The design and study of a vapor chamber fabricated via laser powder bed fusion


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Laser Powder Bed Fusion (LPBF) was utilized to create aluminum alloy (i.e., AlSi10Mg) specimens for two related sets of experiments for this study. The first was a series of 5-mm-diameter support pillars with a fixed height of 5 mm containing varying filet angles and build orientations (i.e., 0˚, 10˚, 20˚, 30˚, 40˚, 50˚, and 60˚ from the normal surface) to determine their effects on surface roughness and water wettability. From experiments, anisotropic wetting was observed due in part to the surface heterogeneity created by the LPBF process. The powder-sourced AlSi10Mg alloy, typically hydrophobic, exhibited primarily hydrophilic behavior for build angles of 0˚ and 60˚, a mix of hydrophobic and hydrophilic behavior at build angles of 10˚ and 20˚, and hydrophobic behavior at 30˚, 40˚, and 50˚ build angles. Measured surface roughness, Ra, ranged from 5-36 µm and varied based on location. Build angles of 30˚ and 40˚ provided for the smoothest surfaces. A significantly rougher surface was found for the 50º build angle. This abnormally high roughness is attributed to the melt pool contact angle having maximal capillarity with the surrounding powder bed. Based on the wetting and roughness data from the support pillars a 100 x 100 x 10mm vapor chamber (VC) was created at a 45˚ printing orientation from the normal surface to provide a proof of concept for the additive manufacturing (AM) of multiphase heat spreaders and its corresponding thermal conductivity. From production, it was found possible to manufacture and successfully inject an AM VC with deionized and degassed water as a working fluid. From experiments, the results were inconclusive to successfully determine a thermal conductivity; however, the critical temperature conditions necessary to begin multiphase thermal dissipation were observed.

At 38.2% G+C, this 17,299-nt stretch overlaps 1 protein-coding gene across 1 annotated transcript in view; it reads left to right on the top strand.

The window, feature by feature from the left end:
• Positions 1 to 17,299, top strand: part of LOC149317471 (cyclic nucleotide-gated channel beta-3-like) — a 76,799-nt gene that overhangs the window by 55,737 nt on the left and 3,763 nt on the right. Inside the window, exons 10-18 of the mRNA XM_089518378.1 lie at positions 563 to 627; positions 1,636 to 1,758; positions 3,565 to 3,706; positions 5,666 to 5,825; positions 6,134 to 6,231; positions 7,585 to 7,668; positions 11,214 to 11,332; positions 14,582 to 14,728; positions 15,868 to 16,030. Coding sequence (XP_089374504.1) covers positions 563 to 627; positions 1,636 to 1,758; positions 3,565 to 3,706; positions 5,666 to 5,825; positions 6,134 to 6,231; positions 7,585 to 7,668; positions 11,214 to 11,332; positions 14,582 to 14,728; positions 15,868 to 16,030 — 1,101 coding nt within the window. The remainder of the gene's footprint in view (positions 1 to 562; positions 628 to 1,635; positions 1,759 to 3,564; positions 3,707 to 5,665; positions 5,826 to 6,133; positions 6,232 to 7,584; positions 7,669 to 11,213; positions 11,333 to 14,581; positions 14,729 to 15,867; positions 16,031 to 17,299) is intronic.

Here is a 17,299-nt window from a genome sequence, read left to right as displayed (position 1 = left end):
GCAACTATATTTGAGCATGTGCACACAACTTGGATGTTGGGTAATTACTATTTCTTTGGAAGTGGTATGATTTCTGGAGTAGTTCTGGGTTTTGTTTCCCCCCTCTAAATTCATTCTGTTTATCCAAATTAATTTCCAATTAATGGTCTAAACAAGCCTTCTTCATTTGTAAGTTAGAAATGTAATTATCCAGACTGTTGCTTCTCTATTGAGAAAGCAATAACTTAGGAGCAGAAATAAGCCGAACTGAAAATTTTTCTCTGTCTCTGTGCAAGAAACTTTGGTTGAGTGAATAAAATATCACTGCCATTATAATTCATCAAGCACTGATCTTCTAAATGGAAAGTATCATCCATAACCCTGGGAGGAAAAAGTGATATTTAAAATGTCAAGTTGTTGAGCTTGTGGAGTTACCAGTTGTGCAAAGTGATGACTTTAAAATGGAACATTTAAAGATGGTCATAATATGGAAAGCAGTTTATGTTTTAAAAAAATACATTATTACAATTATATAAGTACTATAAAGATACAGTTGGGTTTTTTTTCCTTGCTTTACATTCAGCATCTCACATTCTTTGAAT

Additive manufacturing, Laser powder bed fusion, Phase change heat spreader, Heat transfer, High thermal conductivity

Graduation Month



Master of Science


Department of Mechanical and Nuclear Engineering

Major Professor

Scott M. Thompson